Screening Room: The Best Man Holiday and Blue is the Warmest Color

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Shawn and Russ say the choices are good at the theaters this weekend. Here are their reviews of the new films:


Malcolm D. Lee’s popular 1999 romantic comedy “The Best Man” finally gets a sequel as the cast reunites for “The Best Man Holiday.” Taye Diggs, Nia Long, Morris Chestnut, Terrence Howard and their former college friends get together at Christmas time and their old conflicts are rekindled.

Funny. I didn’t love the “The Best Man.” And I never considered it a classic. Clearly that puts me in the minority among my peers. And the “The Best Man Holiday” isn’t a spectacular film either but it’s one heck of an event experience and completely entertaining. Easily the crowd pleaser of the year.

The cast is nothing short of terrific and the film is often funny, but it’s also overlong and overly maudlin. It’s a messy, but likable reunion.

The cast is actually incredible. Likable and very capable. The direction is workmanlike but it’s the story that I wish was tidier but the last third of the movie makes up for any imperfections. In the end, for many, this will be an instant classic and functions as one terrific reunion.

RUSS: 3 Popcorn Bags
SHAWN: 3 Popcorn Bags

IFC Films

“Blue is the Warmest Color” was the big winner at this year’s Cannes Film Festival, heralded as a masterpiece by some and as pornography by others. The truth lies somewhere in between. The story deals with young lesbian lovers in northern France.

And this is a movie about a lesbian not lesbians and it’s a breathtaking masterpiece.
It’s a rich, intellectually stimulating and deeply moving story of romance and heartbreak. Perhaps one of the best ever. I’ve got “Claudine” “Harold and Muade” “She’s gotta Have It” and this as the all time best.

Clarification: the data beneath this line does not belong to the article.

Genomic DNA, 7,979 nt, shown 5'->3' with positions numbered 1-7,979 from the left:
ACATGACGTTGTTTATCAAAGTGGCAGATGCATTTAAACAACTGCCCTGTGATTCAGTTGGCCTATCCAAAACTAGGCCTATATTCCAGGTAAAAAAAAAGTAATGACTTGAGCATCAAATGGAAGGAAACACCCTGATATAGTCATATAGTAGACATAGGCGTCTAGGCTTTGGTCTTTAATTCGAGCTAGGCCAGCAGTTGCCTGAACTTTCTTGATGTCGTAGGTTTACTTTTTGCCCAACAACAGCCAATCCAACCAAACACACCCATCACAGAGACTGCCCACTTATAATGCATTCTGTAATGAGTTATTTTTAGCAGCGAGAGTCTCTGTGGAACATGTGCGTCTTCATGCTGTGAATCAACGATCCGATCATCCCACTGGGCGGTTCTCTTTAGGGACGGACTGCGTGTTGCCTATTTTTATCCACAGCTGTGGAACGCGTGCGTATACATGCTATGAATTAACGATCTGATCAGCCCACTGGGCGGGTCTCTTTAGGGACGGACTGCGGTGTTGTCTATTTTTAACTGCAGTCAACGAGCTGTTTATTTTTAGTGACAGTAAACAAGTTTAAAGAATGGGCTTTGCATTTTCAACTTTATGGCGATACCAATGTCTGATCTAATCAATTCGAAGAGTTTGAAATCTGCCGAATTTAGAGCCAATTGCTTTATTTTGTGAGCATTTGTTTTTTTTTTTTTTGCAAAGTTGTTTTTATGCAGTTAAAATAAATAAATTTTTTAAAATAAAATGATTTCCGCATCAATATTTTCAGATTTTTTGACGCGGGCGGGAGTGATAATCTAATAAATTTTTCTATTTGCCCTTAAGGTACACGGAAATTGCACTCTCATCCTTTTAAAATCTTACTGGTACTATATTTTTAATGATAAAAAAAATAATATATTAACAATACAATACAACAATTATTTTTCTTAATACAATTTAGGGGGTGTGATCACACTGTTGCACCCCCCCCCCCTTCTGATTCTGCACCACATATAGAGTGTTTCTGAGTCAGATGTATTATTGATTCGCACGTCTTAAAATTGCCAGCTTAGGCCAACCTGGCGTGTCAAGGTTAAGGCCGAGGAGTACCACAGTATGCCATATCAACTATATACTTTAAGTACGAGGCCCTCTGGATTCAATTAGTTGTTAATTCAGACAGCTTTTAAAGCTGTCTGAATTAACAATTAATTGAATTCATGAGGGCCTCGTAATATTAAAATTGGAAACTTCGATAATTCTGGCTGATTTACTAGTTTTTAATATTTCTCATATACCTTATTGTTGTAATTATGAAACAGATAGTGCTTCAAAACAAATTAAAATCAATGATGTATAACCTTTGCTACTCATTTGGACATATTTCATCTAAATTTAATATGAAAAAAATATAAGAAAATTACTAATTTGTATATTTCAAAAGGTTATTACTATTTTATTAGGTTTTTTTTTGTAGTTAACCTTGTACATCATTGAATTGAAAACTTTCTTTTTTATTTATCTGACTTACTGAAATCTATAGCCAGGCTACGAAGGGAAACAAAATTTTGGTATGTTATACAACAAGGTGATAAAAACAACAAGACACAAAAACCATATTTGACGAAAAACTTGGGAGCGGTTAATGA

The film’s graphic and highly controversial sex scenes have earned it the NC-17 rating it deserves, but the movie would have worked without them thanks to the brilliant performances by its young stars. It’s a heartbreaking account of the minefield of young romance. In this case, the idea of art or porn is in the eye of the beholder.

The non traditional storytelling aspect of the movie brilliantly works and the acting is superb. It’s sub-titled and features its share of graphic love scenes. But don’t let that scare you off. This is one of the best love stories you’ll see. So real. so raw, so emotional. It’s also a sophisticated, deeply-effecting near-perfect work of art for truly the grown, sexy and mature.

RUSS: 4 Popcorn Bags
SHAWN: 5 Popcorn Bags

Main Street Films

Charles Dickens classic coming-of-age novel “Great Expectations” gets the big screen treatment once again. Young Jeremy Irvine plays Pip, Helena Bonham Carter is the enigmatic Miss Havisham and Ralph Fiennes is the mysterious convict, Magwitch in this handsome adaptation directed by Mike Newell of “Four Weddings and a Funeral” fame. While it won’t make anyone forget David Lean’s exemplary 1946 version, it’s a well acted and workmanlike adaptation for newcomers.

RUSS: 3 Popcorn Bags

Also opening this week:

“God Loves Uganda” is a documentary from Oscar-winning filmmaker Roger Ross Williams about the evangelical crusade in Uganda that is bringing a backlash against homosexuals there. Some of the missionaries involved are from Kansas City’s International House of Prayer.

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